With approximately 2.5 million high school sporting events hosted around the country every year, and more than 8 million American student-athletes, the potential revenue from live streaming of high school sports is estimated by PlayOn! Sports at $2 billion annually.

Atlanta-based PlayOn! Sports has already tapped into this emerging market, charging $9.95 a month for viewers to access high school sports online. The company intends to launch a digital ticketing system this fall, making it possible to collect valuable data about the fan base for athletic brands and other advertisers.

Zach Leonsis, GM of Monumental Sports Network, told Fortune.com, “High school has always been this untapped giant,” especially since live streaming an event is significantly less expensive than going the traditional television production route, and the recent surge in online viewing makes the venture more than profitable.

According to Leonsis, shooting a game to stream online with 1 to 3 cameras runs up a bill of about $2,000, as opposed to a television production’s budget of hundreds of thousands.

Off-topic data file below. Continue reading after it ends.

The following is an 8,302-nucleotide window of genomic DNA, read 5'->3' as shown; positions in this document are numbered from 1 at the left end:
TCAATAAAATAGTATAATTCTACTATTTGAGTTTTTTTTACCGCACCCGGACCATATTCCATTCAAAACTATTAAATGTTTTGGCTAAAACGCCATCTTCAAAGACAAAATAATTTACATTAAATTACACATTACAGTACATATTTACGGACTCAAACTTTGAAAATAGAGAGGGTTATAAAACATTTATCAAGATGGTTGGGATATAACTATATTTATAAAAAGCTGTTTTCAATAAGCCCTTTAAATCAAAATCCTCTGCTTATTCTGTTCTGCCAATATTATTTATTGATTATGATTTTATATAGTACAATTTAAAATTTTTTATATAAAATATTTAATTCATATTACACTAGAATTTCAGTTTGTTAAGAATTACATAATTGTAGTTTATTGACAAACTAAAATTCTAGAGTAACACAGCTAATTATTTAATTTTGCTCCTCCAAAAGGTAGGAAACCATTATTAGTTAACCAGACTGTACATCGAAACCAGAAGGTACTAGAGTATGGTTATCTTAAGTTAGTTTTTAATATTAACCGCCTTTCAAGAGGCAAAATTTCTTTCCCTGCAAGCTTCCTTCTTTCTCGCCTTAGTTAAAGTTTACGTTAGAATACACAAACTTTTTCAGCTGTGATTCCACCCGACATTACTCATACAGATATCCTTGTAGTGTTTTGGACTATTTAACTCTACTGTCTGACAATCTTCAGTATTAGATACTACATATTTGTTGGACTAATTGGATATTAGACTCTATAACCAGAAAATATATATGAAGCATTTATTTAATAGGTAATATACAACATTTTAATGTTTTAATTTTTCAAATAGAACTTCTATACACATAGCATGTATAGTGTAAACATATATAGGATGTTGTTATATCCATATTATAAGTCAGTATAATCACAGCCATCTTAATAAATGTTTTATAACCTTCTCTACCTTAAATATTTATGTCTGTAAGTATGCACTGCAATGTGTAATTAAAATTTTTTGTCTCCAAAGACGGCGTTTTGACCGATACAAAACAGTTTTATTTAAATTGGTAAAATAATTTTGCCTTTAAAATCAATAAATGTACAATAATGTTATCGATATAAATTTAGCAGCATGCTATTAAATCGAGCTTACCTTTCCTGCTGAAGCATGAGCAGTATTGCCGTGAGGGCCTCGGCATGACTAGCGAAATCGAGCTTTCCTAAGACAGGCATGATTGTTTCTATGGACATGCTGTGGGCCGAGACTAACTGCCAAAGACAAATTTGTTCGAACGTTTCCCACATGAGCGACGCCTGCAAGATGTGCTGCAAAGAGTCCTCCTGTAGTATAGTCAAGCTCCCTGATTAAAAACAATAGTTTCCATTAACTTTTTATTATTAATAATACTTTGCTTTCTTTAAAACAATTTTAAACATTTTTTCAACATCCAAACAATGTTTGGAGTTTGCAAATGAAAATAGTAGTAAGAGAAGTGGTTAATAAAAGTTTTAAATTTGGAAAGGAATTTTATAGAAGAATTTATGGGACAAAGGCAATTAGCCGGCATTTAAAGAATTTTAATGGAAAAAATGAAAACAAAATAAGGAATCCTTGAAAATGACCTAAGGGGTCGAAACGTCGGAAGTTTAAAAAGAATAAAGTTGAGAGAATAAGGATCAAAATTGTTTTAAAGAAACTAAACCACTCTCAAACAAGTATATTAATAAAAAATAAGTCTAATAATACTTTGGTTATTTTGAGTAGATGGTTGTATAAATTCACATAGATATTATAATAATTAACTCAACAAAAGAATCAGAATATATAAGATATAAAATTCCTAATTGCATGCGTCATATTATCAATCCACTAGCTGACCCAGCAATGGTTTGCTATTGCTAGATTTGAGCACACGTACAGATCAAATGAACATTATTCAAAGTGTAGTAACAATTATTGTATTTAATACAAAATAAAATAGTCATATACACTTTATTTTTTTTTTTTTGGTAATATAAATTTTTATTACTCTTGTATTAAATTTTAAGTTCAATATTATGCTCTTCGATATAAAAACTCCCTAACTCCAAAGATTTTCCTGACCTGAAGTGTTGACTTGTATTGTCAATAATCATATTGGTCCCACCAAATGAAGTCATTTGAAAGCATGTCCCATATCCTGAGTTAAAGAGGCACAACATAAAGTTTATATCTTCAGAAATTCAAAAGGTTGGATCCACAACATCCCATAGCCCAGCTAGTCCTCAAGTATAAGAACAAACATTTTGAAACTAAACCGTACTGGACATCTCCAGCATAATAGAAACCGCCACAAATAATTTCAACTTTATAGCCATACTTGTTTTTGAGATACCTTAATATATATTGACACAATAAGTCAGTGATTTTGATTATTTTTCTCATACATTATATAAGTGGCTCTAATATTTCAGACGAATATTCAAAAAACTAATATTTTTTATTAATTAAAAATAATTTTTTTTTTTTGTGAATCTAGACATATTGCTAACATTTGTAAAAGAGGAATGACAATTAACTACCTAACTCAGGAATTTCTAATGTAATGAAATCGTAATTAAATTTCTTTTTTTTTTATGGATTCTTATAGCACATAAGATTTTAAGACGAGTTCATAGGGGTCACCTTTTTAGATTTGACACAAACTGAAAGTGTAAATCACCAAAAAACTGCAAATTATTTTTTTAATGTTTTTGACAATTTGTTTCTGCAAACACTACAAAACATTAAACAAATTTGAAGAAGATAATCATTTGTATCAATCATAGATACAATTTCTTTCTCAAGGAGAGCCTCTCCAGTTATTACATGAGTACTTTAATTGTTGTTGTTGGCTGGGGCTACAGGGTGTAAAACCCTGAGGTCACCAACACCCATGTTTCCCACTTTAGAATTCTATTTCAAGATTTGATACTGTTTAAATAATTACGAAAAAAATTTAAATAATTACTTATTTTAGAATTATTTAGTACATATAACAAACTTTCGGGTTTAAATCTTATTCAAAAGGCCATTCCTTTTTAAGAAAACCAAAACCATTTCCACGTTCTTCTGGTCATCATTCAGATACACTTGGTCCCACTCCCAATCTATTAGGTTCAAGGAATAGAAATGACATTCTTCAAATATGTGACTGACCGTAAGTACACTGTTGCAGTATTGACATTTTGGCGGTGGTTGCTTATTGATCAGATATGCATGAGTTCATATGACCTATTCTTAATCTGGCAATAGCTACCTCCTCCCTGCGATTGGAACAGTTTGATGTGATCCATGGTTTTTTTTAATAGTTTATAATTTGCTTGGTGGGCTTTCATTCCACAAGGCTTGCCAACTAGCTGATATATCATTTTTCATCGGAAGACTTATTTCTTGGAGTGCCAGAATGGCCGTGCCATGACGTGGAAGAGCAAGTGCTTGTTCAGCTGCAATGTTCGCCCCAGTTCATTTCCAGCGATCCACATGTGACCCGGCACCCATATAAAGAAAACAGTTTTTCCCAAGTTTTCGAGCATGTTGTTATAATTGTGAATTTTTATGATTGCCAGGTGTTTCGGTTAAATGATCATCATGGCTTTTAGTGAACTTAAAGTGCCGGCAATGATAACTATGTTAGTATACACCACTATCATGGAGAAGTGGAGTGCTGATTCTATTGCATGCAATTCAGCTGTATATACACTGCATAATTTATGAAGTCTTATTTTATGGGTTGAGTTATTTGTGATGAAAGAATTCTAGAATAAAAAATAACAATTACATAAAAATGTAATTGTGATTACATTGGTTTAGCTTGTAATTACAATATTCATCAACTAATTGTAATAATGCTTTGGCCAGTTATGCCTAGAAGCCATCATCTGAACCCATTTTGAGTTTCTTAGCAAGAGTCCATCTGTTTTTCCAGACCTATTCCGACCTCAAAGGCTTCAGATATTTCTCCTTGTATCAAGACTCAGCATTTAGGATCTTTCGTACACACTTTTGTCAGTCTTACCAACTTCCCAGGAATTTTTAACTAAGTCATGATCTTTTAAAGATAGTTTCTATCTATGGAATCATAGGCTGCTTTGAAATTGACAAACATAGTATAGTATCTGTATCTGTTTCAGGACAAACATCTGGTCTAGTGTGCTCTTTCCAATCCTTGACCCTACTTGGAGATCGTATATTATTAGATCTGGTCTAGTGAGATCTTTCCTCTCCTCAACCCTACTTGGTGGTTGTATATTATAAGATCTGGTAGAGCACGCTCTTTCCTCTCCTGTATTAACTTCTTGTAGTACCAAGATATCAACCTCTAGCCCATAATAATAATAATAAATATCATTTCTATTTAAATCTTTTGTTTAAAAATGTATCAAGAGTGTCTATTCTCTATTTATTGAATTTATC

The challenge, though, for digital media companies looking to make a profit, is reaching what Fortune.com calls “critical mass viewership,” as the fan base for high school sports is highly fragmented and firms often have to sign a license agreement for media rights to each individual school.

Kyle McDoniel, head of Yahoo’s college sports recruiting digital platform Rivals.com, told Fortune.com, “It's such a hyper local endeavor that it is really difficult to build a business.”

The good news for digital media companies is, if they are compensating a local school for streaming rights, it is likely only a few thousand dollars, or a small portion of their revenue.

Other digital media companies looking to get into the game of online high school event streaming are Monumental Sports Network, Pluto TV and Time Warner Inc.’s Bleacher Report.

Courtney Cameron is Editorial Assistant of Athletic Business.